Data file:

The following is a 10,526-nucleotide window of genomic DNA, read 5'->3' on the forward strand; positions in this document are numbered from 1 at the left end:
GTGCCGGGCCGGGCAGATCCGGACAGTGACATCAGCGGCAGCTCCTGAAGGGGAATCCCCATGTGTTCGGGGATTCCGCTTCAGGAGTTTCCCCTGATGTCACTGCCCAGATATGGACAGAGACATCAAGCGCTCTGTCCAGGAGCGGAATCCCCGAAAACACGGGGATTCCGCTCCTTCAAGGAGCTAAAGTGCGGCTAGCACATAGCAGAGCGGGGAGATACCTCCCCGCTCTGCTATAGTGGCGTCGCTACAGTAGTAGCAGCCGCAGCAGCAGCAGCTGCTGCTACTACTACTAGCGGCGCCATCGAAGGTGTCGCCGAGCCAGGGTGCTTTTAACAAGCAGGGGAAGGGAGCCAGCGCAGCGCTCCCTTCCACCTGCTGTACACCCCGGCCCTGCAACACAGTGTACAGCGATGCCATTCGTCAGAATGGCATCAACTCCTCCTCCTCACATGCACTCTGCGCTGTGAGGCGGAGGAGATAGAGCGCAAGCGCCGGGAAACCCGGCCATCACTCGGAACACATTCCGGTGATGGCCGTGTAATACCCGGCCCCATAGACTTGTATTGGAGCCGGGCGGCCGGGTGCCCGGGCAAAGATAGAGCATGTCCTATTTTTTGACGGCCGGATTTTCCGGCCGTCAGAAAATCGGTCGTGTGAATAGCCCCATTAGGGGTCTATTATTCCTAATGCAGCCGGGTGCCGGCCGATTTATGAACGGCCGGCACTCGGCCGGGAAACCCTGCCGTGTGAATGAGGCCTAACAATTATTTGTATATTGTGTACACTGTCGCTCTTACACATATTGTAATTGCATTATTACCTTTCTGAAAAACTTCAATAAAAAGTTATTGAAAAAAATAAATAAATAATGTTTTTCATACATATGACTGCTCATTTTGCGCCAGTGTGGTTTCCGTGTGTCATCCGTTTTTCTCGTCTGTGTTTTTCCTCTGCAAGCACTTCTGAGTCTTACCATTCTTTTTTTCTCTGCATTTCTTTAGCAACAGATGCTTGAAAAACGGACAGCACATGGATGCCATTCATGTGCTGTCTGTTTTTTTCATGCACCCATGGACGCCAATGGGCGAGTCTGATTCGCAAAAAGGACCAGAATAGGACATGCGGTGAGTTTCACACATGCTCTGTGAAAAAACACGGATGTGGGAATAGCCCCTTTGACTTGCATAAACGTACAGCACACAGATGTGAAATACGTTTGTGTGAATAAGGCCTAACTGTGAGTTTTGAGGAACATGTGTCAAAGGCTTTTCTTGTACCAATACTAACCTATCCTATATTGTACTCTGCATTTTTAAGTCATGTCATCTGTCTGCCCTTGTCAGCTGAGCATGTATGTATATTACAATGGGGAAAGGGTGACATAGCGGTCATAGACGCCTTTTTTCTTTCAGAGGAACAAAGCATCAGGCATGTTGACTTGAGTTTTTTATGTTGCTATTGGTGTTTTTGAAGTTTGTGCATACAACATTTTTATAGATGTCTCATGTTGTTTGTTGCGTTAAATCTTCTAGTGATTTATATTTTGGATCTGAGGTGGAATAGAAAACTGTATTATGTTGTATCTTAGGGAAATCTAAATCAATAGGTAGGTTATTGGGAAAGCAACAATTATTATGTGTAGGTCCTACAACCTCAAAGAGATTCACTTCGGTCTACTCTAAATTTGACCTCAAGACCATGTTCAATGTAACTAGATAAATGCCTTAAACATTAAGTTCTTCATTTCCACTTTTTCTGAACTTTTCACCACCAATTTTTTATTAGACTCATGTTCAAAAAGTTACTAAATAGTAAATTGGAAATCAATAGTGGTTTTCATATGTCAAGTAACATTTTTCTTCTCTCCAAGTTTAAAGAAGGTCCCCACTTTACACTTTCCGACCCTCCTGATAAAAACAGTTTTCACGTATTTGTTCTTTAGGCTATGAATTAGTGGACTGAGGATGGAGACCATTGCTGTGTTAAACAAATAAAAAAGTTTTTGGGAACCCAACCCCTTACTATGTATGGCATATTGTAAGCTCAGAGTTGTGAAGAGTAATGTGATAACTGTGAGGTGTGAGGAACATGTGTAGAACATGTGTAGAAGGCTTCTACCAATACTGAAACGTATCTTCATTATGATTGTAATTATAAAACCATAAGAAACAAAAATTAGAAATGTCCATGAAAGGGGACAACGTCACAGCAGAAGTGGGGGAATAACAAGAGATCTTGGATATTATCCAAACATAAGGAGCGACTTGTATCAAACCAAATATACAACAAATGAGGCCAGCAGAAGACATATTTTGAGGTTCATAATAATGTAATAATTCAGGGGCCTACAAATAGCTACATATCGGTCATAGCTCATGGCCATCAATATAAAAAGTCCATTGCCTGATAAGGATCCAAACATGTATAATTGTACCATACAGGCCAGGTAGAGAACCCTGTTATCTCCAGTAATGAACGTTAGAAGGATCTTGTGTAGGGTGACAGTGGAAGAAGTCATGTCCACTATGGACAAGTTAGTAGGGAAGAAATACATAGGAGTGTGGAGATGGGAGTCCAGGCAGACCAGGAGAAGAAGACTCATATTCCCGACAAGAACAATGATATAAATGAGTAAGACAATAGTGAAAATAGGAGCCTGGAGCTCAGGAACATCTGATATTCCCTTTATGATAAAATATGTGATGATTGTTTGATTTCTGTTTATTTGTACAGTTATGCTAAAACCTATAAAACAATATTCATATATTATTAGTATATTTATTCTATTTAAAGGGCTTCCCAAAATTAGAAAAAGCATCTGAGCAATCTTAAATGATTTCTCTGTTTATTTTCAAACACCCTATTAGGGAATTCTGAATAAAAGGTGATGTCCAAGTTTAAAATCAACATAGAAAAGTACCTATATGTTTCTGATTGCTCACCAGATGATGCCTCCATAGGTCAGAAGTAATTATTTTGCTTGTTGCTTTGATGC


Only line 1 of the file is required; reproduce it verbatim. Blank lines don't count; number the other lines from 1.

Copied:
The following is a 10,526-nucleotide window of genomic DNA, read 5'->3' on the forward strand; positions in this document are numbered from 1 at the left end: